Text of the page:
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  • Anonymous

    Posted January 4, 2008

    Are you kidding?

    Well, I think this book would be entertaining to people who watch too much television, or have decided to give up any attempt at becoming intelligent. I still have hope for the world, so I will continue to read other books.

    0 out of 1 people found this review helpful.

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  • Anonymous

    Posted May 30, 2007

    A reviewer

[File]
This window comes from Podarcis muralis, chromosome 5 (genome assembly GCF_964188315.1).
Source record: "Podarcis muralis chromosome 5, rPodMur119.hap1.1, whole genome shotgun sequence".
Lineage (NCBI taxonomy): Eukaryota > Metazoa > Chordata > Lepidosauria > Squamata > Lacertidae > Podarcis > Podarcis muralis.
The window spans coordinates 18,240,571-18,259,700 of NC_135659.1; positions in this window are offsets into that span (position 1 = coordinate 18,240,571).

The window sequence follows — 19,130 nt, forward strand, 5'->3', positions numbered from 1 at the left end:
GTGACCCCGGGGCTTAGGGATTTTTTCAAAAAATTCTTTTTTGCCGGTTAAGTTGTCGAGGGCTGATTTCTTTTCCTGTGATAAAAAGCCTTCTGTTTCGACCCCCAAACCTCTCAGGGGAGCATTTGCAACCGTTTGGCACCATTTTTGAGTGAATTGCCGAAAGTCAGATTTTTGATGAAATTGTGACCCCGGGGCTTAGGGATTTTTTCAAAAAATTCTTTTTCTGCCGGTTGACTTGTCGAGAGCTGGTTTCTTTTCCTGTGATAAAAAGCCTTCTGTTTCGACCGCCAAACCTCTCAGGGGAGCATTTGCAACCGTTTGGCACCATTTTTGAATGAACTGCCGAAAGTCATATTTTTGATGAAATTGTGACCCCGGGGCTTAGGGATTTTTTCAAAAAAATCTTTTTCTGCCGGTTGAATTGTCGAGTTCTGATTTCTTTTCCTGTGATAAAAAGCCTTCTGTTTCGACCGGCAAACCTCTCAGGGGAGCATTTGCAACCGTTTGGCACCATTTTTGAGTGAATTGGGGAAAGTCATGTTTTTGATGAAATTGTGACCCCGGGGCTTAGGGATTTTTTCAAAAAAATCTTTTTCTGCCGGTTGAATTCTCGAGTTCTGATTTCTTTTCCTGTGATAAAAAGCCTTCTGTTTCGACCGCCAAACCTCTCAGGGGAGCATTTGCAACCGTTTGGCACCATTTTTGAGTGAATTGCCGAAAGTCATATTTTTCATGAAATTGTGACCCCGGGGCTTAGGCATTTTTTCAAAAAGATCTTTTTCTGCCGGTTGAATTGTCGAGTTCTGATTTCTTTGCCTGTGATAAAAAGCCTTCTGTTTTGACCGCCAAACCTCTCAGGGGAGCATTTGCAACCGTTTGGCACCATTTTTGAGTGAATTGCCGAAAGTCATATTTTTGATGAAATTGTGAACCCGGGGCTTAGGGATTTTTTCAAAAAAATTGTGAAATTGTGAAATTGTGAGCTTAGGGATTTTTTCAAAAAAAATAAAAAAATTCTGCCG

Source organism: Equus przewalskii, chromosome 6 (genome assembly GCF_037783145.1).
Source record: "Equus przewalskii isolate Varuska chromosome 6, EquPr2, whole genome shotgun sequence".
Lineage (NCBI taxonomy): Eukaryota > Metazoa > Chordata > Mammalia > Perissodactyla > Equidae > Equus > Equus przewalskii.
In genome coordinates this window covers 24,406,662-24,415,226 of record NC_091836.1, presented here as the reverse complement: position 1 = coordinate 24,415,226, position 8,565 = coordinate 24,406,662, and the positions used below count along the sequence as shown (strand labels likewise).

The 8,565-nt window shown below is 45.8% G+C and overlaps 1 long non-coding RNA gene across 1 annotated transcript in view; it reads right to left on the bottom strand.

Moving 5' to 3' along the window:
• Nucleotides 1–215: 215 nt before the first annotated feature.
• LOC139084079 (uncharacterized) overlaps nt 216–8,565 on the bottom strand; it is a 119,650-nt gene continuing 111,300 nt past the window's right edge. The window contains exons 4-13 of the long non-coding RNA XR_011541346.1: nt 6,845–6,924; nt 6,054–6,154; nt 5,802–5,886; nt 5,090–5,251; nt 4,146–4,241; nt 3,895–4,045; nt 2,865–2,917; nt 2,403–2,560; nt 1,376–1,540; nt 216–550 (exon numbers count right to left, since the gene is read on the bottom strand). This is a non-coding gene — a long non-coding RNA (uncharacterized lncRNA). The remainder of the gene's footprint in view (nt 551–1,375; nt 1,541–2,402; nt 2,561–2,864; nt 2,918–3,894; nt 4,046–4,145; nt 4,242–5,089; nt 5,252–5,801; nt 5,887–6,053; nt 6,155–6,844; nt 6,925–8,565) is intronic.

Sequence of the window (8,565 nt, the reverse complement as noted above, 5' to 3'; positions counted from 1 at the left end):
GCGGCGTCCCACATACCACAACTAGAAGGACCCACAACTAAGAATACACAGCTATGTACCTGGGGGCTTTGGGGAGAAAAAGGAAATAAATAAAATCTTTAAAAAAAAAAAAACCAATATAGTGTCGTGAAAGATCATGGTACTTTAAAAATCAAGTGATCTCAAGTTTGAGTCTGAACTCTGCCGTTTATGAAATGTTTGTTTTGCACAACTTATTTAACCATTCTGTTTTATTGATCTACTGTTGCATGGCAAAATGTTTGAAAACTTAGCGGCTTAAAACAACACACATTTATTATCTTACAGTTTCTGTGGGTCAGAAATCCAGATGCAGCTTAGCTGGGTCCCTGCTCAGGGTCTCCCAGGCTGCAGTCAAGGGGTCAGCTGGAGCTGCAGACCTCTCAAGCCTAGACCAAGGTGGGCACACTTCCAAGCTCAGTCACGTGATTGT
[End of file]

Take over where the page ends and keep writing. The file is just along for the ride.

I dont see how anyone could say these stories didn't have emotion. I think a lot of the point was that the characters were 'nondescript'and that she didn't spend unnecessary time and words 'fleshing them out'. I love people who use the 'anyone could do it' defense, like folks who go to the museum and look at a Pollock painting, and go 'I could just throw some paint at a canvas too'. Well you didn't, and he did. Or in this case, she did. And I personally think the results are that great balance of funny and sad and awkward that July has become known to envoke. I supose if your not into her other works, you have no reason to like this. But then, I really wouldn't see the point of reading someone's book if you are going about it with preconcieved notions and biases about how they are 'overhyped' (It's funny the magic of marketing it mentioned, because I heard nothing in the media about this book's release. I happoned upon it by chance amongst the New Releases while I was waiting for a friend at the bookstore). I really enjoyed this book, and I think that most people who go into it without any expectations of what fiction should-or-shouldnot be will too.